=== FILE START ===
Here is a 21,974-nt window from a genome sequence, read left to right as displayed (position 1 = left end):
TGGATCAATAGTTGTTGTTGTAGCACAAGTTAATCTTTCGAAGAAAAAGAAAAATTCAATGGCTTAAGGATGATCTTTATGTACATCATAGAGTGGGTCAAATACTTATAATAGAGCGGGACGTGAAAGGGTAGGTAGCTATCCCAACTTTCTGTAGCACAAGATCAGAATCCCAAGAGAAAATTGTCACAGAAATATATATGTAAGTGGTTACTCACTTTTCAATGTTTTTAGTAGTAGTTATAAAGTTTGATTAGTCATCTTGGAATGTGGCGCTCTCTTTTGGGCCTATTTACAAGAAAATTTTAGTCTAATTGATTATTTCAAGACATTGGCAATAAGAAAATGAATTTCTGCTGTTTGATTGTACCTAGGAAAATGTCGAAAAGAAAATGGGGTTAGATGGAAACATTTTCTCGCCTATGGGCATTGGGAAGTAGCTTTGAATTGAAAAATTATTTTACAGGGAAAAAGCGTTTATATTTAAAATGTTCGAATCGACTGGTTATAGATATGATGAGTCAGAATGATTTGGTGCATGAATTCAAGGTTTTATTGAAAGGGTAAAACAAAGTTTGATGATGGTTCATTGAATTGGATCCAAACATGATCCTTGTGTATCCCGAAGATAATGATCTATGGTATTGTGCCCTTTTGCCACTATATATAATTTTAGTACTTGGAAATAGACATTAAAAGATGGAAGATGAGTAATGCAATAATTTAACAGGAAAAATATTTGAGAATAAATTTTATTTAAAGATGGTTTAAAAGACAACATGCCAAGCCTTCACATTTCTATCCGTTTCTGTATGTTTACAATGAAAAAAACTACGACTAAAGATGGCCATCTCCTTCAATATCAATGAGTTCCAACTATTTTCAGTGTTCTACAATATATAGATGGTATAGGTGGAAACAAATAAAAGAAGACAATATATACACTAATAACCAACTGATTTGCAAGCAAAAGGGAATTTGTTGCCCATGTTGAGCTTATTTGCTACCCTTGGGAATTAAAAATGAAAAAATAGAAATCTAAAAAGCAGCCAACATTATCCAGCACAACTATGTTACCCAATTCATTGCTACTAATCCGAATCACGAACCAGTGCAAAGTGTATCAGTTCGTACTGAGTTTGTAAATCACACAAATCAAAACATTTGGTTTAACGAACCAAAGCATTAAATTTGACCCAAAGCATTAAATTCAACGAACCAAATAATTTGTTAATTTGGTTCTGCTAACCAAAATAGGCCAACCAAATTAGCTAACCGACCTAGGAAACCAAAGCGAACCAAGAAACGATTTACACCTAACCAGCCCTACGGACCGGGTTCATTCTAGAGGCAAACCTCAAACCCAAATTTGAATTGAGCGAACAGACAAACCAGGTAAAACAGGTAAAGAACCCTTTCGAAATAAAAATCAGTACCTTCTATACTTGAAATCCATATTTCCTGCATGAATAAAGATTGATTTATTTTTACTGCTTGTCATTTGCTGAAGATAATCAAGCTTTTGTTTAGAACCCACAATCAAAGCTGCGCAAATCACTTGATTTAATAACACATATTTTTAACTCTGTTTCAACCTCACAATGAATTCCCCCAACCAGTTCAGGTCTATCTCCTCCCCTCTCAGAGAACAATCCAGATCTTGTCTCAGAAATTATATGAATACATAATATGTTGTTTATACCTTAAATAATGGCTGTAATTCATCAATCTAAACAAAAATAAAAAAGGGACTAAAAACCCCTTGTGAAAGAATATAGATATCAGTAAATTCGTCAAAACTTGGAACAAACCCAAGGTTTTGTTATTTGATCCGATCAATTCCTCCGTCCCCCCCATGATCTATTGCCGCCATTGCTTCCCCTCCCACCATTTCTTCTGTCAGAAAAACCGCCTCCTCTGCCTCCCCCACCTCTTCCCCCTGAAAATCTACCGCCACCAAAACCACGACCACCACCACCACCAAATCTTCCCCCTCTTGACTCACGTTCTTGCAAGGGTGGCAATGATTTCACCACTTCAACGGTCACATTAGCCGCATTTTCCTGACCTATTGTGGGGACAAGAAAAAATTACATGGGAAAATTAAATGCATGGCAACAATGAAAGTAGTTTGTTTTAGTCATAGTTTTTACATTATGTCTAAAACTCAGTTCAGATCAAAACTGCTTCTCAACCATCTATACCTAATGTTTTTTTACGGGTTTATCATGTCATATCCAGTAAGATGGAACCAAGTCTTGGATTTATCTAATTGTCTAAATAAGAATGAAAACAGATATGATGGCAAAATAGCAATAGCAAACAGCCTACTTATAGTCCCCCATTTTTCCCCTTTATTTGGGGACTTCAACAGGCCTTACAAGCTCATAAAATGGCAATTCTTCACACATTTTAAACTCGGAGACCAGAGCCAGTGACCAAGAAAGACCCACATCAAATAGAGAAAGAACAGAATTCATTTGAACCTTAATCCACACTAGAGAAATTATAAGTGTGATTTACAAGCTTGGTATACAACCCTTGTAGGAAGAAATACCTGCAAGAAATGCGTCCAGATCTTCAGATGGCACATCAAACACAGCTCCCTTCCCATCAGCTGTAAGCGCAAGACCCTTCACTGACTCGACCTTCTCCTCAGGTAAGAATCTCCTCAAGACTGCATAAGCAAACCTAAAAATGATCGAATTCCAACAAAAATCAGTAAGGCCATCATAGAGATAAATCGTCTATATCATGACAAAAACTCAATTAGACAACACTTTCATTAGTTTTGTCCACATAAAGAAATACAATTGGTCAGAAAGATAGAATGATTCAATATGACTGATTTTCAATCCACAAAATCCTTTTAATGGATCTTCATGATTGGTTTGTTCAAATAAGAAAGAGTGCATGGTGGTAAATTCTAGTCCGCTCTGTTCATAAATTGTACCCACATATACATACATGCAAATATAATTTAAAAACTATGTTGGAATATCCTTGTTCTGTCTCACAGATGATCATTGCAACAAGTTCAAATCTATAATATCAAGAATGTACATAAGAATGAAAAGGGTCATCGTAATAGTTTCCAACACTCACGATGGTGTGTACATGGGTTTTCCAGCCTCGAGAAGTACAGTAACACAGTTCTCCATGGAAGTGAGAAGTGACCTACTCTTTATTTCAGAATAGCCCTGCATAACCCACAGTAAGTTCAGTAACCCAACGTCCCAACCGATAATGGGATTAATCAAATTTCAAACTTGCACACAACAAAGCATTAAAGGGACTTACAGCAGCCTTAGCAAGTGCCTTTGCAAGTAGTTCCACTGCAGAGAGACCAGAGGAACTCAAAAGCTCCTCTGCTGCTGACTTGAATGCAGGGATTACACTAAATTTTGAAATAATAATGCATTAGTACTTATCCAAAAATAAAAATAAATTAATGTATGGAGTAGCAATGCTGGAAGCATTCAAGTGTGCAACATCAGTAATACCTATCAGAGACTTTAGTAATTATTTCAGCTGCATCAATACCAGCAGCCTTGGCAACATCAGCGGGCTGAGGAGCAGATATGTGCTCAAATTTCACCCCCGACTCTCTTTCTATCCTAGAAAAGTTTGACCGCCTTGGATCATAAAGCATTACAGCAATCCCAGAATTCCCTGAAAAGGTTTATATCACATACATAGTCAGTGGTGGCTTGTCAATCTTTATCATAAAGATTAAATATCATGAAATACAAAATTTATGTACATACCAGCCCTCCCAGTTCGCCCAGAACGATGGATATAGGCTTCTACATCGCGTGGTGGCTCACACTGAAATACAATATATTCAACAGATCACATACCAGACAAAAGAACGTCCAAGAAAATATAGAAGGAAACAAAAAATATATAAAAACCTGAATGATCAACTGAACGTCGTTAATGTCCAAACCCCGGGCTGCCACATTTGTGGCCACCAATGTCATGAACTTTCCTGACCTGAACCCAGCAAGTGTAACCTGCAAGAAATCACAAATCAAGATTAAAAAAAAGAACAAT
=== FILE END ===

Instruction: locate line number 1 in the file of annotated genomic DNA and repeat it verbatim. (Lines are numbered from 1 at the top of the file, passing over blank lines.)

Here is a 21,974-nt window from a genome sequence, read left to right as displayed (position 1 = left end):